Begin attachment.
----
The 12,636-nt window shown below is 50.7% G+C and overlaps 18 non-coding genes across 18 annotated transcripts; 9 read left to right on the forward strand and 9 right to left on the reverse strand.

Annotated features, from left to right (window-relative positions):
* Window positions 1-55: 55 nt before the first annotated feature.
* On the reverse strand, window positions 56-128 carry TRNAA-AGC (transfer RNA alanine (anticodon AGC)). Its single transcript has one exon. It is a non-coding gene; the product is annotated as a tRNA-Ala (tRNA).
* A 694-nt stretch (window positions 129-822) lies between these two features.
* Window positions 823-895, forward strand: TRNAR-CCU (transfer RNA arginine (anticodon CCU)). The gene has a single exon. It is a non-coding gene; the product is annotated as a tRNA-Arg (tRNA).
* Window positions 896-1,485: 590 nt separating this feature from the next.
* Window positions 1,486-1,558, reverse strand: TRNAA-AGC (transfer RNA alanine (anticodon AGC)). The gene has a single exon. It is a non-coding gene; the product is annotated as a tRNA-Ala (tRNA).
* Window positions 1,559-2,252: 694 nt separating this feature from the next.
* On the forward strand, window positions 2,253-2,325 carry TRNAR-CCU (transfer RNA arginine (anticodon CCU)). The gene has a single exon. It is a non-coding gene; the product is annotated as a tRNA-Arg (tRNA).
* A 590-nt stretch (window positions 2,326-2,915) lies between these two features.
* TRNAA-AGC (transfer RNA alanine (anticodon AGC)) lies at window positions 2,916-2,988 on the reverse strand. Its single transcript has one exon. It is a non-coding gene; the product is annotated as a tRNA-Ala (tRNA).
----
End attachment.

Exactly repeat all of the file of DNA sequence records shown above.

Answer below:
The 12,636-nt window shown below is 50.7% G+C and overlaps 18 non-coding genes across 18 annotated transcripts; 9 read left to right on the forward strand and 9 right to left on the reverse strand.

Annotated features, from left to right (window-relative positions):
* Window positions 1-55: 55 nt before the first annotated feature.
* On the reverse strand, window positions 56-128 carry TRNAA-AGC (transfer RNA alanine (anticodon AGC)). Its single transcript has one exon. It is a non-coding gene; the product is annotated as a tRNA-Ala (tRNA).
* A 694-nt stretch (window positions 129-822) lies between these two features.
* Window positions 823-895, forward strand: TRNAR-CCU (transfer RNA arginine (anticodon CCU)). The gene has a single exon. It is a non-coding gene; the product is annotated as a tRNA-Arg (tRNA).
* Window positions 896-1,485: 590 nt separating this feature from the next.
* Window positions 1,486-1,558, reverse strand: TRNAA-AGC (transfer RNA alanine (anticodon AGC)). The gene has a single exon. It is a non-coding gene; the product is annotated as a tRNA-Ala (tRNA).
* Window positions 1,559-2,252: 694 nt separating this feature from the next.
* On the forward strand, window positions 2,253-2,325 carry TRNAR-CCU (transfer RNA arginine (anticodon CCU)). The gene has a single exon. It is a non-coding gene; the product is annotated as a tRNA-Arg (tRNA).
* A 590-nt stretch (window positions 2,326-2,915) lies between these two features.
* TRNAA-AGC (transfer RNA alanine (anticodon AGC)) lies at window positions 2,916-2,988 on the reverse strand. Its single transcript has one exon. It is a non-coding gene; the product is annotated as a tRNA-Ala (tRNA).